Rabbit and Hare Body Size Evolution

By: Meredith Kime, Courtney Marcos, Sean O’Leary, and Nick Scolaro (Stonehill College, BIO323: Evolution, Spring 2021)

Eastern cottontail: © Gareth Rasberry, shared under the CC BY-SA 3.0 license
Ungulates: © XAttlexattle, shared under the CC BY-SA 4.0 license

The rabbit, commonly known as a visitor in backyards, has evolved in a way to maintain a relatively small body size. In the Evolution article, “Why aren’t rabbits and hares larger?”, researchers Susumu Tomiya and Lauren Miller from UC-Berkeley sought to determine why rabbits and hares retained a small body size. Rabbits and hares are in the order Lagomorpha, along pikas. Compared to its sister clade, which includes rodents, rabbit body size evolution has been limited. This study does not include rabbits domestically bred, only wild populations of rabbits. Rabbits are an ideal group to study because of their limited diversity and extensive range across all continents, except for Antarctica.

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Projecting introgression from domestic cats into European wildcats in the Swiss Jura

By: Michael Piotte, Sylvia Mlynarski, Keith Francis, and Emily Yip (Stonehill College, BIO323: Evolution, Spring 2021)

© Michael Gäbler, cropped from the original, shared under the CC BY 3.0 license

Does this look like a normal pet cat to you? If so, keep reading; the true answer may surprise you.

When organisms reproduce, they randomly give half of their genetic information to their offspring. When two organisms from closely related species mate, the same process occurs. However, there is a significant issue. If this interbreeding between closely related species continues, it can lead to one or both species dying out. They will inevitably breed into one species, assuming they produce fertile offspring. This process is called hybridization, which can sometimes increase biodiversity by introducing a new species to the environment. This can also decrease biodiversity through changing environmental conditions and/or competition through a process known as introgression. This occurs when DNA from one species eventually swamps the genome of another species through interbreeding. Scientists from Switzerland and the U.K.  projected how this process might be affecting domestic cats and wildcats in the Jura Mountains of Switzerland.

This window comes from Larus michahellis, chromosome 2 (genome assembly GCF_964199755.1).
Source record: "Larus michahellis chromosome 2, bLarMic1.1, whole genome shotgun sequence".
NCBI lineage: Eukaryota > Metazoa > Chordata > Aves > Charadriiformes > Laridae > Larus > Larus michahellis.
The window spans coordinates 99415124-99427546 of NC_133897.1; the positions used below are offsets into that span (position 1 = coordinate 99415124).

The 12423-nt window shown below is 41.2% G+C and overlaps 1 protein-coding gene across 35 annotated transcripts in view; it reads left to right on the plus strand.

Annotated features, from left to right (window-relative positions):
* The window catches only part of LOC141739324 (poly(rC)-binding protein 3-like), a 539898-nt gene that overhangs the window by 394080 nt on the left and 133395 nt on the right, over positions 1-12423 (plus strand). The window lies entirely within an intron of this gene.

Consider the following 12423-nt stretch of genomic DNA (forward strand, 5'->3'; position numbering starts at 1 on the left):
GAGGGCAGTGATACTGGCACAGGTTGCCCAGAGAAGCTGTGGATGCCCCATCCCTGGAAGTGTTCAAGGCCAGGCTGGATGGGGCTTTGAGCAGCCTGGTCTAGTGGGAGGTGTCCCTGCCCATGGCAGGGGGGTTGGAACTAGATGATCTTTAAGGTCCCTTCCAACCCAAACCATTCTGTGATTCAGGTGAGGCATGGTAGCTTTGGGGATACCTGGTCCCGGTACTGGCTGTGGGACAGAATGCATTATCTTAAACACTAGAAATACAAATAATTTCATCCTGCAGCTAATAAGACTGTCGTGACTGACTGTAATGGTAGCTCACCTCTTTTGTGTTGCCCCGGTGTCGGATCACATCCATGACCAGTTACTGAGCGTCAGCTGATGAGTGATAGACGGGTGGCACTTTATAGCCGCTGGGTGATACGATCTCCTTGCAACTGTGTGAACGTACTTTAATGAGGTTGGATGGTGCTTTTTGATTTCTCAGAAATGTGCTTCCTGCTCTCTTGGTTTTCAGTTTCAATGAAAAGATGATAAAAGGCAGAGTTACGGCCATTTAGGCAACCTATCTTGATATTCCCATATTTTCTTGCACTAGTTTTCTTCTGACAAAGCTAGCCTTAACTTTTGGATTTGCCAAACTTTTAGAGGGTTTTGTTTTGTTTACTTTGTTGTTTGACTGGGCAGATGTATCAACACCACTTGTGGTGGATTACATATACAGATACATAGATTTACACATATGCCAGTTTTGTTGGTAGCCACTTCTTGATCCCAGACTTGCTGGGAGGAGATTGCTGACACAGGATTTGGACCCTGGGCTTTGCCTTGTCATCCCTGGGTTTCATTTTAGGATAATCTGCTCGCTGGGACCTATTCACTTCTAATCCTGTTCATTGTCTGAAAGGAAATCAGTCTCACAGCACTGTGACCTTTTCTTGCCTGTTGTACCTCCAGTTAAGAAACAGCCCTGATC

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To Be Colorful, or Not to Be… There is no in-between!

By: Felicia Cafua, Maddie Fancher, Sydney Ledoux, and Deirdre Boyer (Stonehill College, BIO323: Evolution, Spring 2021)

One of the most exciting parts of life is the diversity of colors that animals exhibit. When looking at the diversity of an animal’s color, many questions arise: Why are there so many different colors? Wouldn’t this attract more predators? How do these different colors arise? Birds are a fantastic example of the diversity of coloration; even in one bird species, there can be considerable variation between individuals. Parrots, in particular, show a great diversity of coloration and can have very intense plumage coloration. Plumage color is the color of the feathers covering the entire bird collectively. The exact reasoning for such a wide range of plumage colors is not well understood. Here we summarize a recent paper on plumage coloration in parrots that was published in the Journal of Evolutionary Biology by researchers from the Max Planck Institute for Ornithology.

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Phenotypic Changes Across a Geographic Gradient: The Case of Three Sympatric Dolphin Species

By: Kalyani Twyman, Stella Martinelli, Devin Kiley, and Joe Monteiro (Stonehill College, BIO323: Evolution, Spring 2020)

This study aimed to investigate the morphological differences, or the differences in the form and structure of an organism, in three closely related dolphin species within the context of geography. The three species that were investigated were Delphinus delphis,the short-beaked common dolphin, Stenella coeruleoalba, the striped dolphin, and Tursiops truncatus, the bottlenose dolphin. These dolphins all belong to the same dolphin subfamily, Delphininae, and are all widely distributed. They can be found in both the tropical and temperate waters of the Pacific, Atlantic, and Indian oceans and in most of the world’s seas, including the Mediterranean. This study investigated the morphological differences in the dolphin’s mandible, or its jaw, across three species and a geographic gradient. This geographic gradient was from the North Atlantic to the Mediterranean. These two bodies of water are very different: the North Atlantic has dense, cold water that is characterized by low salinity, and the Mediterranean has warm water that is characterized by high salinity and variability in both ocean productivity and seabed structure. Previous studies have looked at both genetic and morphological differences in the three species within this area and have found significant differences when comparing Atlantic to Mediterranean dolphins within their species. This study aims to test two main hypotheses: (1) the three dolphin species show significant differences in the structure of the mandible when comparing organisms from the Mediterranean versus the Atlantic, and (2) these morphological variations follow a similar pattern across the discrete geographic areas in the three species. The scientists hypothesized that the three species of dolphins have experienced the same pressures from the outside environment in each of the distinct geographic locations and have evolved similarly.